In this blog post, intern engineers Karen Xu and Kelvin Lo describe how they added metric support to the OpenTelemetry and AWS Distro for OpenTelemetry Lambda layers, and built and tested the metric pipeline to generate, collect, and export application metrics from AWS Lambda to Amazon Managed Service for Prometheus (AMP).

The demand for observability and monitoring of user applications is growing exponentially due to the rising complexity of software systems. Observability provides developers with detailed insights to analyze and understand the performance of their applications. Application metrics in particular are a key factor in observability and can be used to measure an application’s performance, productivity, and workloads.


This growing demand for observability has led to the development of related technologies, such as OpenTelemetry (OTEL), a popular open source community project that provides a set of components, including APIs and SDKs, for robust and portable telemetry of cloud-native software. OpenTelemetry can be used to instrument, generate, collect, and export telemetry data as metrics, logs, or traces. This telemetry data can then be exported to various backends for analysis.

Additionally, the open source Prometheus monitoring framework can be used to scrape, query, and manage metric data. The Prometheus monitoring and alerting toolkit can also easily be integrated with Grafana to visualize metrics.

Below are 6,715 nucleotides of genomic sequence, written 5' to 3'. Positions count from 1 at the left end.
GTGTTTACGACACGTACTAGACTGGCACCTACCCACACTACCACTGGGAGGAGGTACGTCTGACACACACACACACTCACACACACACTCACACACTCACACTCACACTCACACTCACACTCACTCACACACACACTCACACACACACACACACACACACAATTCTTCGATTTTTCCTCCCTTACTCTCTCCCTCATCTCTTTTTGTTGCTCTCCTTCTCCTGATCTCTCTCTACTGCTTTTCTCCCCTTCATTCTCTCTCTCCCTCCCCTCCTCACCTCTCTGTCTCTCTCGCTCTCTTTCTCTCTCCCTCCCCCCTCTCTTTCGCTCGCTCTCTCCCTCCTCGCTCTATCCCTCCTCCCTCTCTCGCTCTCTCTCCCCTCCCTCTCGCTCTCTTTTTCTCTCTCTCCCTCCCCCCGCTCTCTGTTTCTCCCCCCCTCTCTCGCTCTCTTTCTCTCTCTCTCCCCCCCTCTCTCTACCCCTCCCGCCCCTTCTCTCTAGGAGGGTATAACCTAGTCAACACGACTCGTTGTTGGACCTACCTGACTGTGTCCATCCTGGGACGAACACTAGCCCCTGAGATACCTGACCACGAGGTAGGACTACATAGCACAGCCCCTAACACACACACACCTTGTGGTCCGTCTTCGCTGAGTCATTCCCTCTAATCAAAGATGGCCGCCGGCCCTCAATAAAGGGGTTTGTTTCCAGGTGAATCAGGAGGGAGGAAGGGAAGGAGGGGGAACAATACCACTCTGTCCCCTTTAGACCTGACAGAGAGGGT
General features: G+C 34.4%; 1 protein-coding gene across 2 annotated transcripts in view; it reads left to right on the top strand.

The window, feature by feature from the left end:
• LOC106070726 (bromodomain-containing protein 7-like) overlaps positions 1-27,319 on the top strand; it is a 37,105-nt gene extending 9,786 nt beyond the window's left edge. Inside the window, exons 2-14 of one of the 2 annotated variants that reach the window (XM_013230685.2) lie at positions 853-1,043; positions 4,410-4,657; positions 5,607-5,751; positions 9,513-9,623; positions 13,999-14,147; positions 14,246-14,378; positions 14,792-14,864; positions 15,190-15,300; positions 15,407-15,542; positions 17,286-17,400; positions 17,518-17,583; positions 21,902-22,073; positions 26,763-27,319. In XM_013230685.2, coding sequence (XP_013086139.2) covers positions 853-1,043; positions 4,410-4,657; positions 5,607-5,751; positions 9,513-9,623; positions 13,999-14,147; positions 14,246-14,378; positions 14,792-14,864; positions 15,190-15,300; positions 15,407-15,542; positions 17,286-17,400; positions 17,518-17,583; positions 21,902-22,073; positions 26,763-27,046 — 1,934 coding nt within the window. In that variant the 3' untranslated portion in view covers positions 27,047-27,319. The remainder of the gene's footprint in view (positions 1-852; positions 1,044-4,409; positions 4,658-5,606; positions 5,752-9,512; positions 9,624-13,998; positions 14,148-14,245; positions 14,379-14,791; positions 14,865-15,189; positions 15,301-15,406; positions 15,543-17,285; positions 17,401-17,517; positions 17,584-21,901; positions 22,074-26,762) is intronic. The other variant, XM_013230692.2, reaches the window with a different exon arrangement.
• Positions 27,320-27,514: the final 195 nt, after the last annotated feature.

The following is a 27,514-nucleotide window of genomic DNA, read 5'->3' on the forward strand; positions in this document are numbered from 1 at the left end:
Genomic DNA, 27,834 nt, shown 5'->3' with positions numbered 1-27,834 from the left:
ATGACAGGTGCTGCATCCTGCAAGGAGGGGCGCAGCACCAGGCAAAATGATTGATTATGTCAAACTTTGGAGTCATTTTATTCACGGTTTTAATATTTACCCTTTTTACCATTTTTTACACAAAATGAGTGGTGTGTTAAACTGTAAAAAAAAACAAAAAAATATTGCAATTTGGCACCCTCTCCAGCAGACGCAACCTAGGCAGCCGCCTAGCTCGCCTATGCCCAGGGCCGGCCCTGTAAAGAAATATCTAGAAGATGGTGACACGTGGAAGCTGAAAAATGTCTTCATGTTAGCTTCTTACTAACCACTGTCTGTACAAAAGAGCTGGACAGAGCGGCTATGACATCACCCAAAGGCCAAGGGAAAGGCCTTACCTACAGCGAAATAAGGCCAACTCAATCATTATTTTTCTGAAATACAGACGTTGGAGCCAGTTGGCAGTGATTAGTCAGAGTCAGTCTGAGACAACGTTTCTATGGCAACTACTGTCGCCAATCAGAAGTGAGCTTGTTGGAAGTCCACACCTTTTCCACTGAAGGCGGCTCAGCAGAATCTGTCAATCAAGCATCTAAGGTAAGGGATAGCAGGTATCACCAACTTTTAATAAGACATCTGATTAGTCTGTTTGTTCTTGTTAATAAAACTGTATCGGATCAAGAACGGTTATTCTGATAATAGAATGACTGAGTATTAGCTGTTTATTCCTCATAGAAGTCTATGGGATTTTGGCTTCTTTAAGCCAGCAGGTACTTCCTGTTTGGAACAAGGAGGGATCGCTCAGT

As OpenTelemetry is more widely adopted and becomes the open standard for telemetry, providing compatibility between OpenTelemetry and Prometheus is crucial. OTEL currently supports the full metric pipeline, from instrumenting an application, generating metrics, and exporting them to Prometheus for analysis, and there is ongoing work on OpenTelemetry to ensure full compatibility with Prometheus. You can join the OpenTelemetry Prometheus workgroup to participate in these discussions.

AWS Lambda is a serverless compute service, which runs code in response to events and automatically manages the computing resources required by that code. Because compute servers cannot natively run an instance of the OpenTelemetry Collector, the pipeline to collect and export application metrics from AWS Lambda does not inherently work. Luckily, AWS Lambda allows the creation of Lambda layers that can be deployed and used to augment Lambda functions. The developers of OpenTelemetry leveraged this feature to develop OpenTelemetry Lambda layers to enable the tracing pipeline with OpenTelemetry and AWS X-Ray, a backend solution for monitoring traces.

To support generating, collecting, and exporting application metrics from AWS Lambda to Prometheus, we extended the OpenTelemetry Lambda layer to ensure end-to-end support for the metric pipeline. In addition to supporting Prometheus, a separate layer is also able to support exporting metrics to Amazon Managed Service for Prometheus (AMP).